There’s no better time to have a touch of the wanderlust.
A couple weeks ago, we discussed the various ways another Federal Reserve interest-rate hike might hit Americans’ pockets. While it’s mostly negative for just about every big-ticket purchase you could think of (homes and cars among them), there’s one big expenditure that’s becoming relatively cheaper as a result:
Travel. Well … international travel, to be specific.
If you’ve been itching to cram yourself into a plane and out of the country, now would seem to be the time, with the dollar soaring in worth versus other global currencies. So read on while we talk about recent travel trends, and how to make your dollar stretch overseas.
“Since the U.S. Fed is more aggressive than other central banks, the U.S. dollar has gained against most other major currencies,” Jon Maier, Chief Investment Officer at ETF provider Global X, told Young & The Invested shortly after the Fed’s latest rate hike. “This provides a cheaper way for Americans to travel abroad, be it Europe or Asia.”
And according to Bank of America, that’s exactly what Americans have been doing—and data suggests they’ll continue logging more frequent-flyer miles.
BofA Global Research, in a recent Consumer Morsel, said that total in-person credit and debit card spending by U.S. consumers in foreign countries—a useful indicator of international travel habits—rocketed higher during the summer months. And it says recent data from the Conference Board survey suggests international travel will continue to be robust:
“In August, 17.9% of respondents intended to take a vacation to a foreign country within six months, up 3.6 percentage points compared with August 2021 and well above pre-pandemic response levels,” BofA says. “By comparison, 44% of respondents intended to vacation within the U.S. in the next six months, roughly in line with the prior year but still elevated compared with historical levels.”
Translation: Travel in general is back, and international travel is back with a vengeance.
But if you want to stretch your legs and move about the globe in a money-smart way, we suggest letting the dollar be your guide.
Before you start throwing darts at a globe to determine your vacation locale, understand that the U.S. dollar’s recent dominance hasn’t been the same across all currencies.
The table below (data courtesy of X-Rates.com) compares U.S. exchange rates versus 16 other international currencies, and as you can see, the purchasing power of the dollar has gained a lot of ground in some areas of the world … and not so much (or not at all) in others.
Japan and Europe, for instance, have become much cheaper over the past 12 months. But if you want to hop south of the border—or south of the equator, for that matter—the dollar won’t buy you as much mole poblano or feijoada as it did a year ago.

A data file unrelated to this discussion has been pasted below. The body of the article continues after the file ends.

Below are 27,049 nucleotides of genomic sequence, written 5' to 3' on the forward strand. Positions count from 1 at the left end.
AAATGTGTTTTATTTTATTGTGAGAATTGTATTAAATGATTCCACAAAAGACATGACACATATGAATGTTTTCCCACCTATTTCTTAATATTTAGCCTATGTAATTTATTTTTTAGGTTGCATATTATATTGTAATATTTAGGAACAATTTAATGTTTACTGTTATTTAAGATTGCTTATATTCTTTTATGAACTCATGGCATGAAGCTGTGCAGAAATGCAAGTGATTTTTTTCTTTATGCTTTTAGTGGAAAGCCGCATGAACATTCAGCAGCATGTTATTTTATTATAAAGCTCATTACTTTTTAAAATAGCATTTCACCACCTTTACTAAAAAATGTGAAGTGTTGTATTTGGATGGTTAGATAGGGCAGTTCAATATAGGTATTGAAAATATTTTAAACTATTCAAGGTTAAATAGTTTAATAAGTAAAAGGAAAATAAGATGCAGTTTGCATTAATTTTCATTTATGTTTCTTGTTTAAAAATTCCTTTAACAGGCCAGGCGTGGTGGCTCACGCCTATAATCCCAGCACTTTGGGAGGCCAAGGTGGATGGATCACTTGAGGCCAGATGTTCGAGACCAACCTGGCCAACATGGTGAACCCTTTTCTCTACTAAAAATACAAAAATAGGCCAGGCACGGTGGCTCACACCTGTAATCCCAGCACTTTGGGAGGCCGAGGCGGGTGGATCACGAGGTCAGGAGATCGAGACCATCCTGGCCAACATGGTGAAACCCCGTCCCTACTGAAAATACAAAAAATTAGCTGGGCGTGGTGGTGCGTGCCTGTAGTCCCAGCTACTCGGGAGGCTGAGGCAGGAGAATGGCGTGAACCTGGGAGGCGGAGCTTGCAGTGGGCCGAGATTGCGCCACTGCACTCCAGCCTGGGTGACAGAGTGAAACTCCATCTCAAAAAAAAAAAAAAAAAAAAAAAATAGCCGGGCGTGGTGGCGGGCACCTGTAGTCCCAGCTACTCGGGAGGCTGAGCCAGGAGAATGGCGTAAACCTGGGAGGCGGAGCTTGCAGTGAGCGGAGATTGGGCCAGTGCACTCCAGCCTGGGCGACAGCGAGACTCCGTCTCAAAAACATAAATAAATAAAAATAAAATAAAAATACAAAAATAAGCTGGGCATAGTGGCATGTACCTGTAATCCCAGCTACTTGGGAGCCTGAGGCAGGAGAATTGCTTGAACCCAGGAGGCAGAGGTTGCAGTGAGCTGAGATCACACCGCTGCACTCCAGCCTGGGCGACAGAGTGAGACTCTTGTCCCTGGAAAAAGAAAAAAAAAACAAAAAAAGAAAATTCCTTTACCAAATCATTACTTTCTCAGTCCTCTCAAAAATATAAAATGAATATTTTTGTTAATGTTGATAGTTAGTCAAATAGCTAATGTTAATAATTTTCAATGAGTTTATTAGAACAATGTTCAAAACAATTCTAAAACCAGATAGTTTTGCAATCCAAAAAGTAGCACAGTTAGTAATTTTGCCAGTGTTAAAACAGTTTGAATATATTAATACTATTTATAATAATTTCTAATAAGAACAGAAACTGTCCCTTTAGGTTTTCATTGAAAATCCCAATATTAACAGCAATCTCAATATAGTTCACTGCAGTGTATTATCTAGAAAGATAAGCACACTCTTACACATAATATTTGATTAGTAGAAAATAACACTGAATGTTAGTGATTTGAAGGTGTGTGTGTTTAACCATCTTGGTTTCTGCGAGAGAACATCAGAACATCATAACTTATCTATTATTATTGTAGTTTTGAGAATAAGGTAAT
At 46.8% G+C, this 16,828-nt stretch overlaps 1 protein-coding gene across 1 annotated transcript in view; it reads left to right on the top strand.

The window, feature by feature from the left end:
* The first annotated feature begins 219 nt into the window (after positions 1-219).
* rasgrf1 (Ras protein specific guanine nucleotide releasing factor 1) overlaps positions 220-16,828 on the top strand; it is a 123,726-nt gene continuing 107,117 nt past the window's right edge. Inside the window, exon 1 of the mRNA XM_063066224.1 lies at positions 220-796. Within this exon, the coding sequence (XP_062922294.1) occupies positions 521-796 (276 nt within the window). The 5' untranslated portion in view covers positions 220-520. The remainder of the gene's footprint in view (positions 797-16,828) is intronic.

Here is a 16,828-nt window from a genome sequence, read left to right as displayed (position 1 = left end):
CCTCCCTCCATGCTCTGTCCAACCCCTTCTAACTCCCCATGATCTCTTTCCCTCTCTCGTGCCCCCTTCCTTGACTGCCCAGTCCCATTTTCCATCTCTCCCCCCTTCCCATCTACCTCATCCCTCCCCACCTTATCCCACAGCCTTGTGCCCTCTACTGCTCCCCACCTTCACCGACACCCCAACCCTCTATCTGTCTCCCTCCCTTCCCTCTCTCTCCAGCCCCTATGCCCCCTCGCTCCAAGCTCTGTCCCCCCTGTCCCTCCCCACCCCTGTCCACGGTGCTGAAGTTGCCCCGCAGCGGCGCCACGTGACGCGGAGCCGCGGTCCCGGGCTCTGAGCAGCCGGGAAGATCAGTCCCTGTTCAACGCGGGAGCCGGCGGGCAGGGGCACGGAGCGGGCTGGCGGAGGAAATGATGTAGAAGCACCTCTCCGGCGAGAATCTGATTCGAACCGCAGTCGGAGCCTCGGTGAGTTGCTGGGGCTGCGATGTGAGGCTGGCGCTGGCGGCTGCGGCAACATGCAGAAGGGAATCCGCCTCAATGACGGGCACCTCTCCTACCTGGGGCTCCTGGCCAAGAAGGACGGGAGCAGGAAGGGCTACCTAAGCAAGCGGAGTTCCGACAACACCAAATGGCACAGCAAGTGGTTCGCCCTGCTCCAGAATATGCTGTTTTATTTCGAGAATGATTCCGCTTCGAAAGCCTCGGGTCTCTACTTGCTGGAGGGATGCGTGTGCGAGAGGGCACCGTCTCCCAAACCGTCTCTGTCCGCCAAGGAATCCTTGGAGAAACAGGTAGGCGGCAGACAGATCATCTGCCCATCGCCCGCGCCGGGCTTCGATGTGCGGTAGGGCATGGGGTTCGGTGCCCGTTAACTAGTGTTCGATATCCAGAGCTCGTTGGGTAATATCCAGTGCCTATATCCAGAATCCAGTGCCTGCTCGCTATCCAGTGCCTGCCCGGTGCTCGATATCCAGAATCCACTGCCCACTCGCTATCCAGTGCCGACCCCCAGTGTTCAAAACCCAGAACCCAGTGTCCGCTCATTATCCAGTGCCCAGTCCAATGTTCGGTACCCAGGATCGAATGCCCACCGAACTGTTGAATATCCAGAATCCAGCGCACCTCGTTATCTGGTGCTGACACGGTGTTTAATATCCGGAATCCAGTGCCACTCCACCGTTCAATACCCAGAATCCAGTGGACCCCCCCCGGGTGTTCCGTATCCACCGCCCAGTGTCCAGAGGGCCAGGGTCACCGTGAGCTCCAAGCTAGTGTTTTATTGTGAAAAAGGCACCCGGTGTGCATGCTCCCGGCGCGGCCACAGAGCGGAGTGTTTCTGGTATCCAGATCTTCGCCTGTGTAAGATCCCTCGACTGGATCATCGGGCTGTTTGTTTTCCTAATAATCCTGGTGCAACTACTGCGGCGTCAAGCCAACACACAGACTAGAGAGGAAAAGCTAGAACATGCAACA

Travel guide Fodors offers up a few more tips on how to get the most travel bang for the American buck over the next few months:
- Buy up souvenirs and big-ticket items: Americans get something of a double bonus if they vacation in Europe. For one, many actual goods you buy will be cheaper than you can find them in the U.S. But you can also save up to 20% by asking for Value Added Tax (VAT) refunds on certain luxury purchases.
- Book what you can now: Like we mentioned above: Americans are already telegraphing their interest in traveling abroad. Booking well ahead of time will ensure you’re not shut out of the fun—and if you’re paying up front, you can lock in the favorable currency rates now. (But try to make sure whatever you spend on is refundable if at all possible.)
- Upgrade: Luxury is considered “recession-proof”—rich people will always have spending cash, so luxury accommodations are likely to remain expensive, even with more favorable currency rates. So instead of shooting for a five-star experience, you’ll probably have a better time stretching your dollar by upgrading your accommodations at solid three- and four-star hotels.
- Flights don’t count: While everything might be cheaper once you get to your destination, the actual flight in and out is going to be booked in U.S. dollars. So don’t go into your flight expecting to find currency savings there.
Have a great rest of your weekend, and bon voyage!
Riley & Kyle
Young & The Invested
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On the date of publication, Kyle Woodley did not have (either directly or indirectly) positions in any of the securities mentioned in this article. All information and data in this article is solely for informational purposes.
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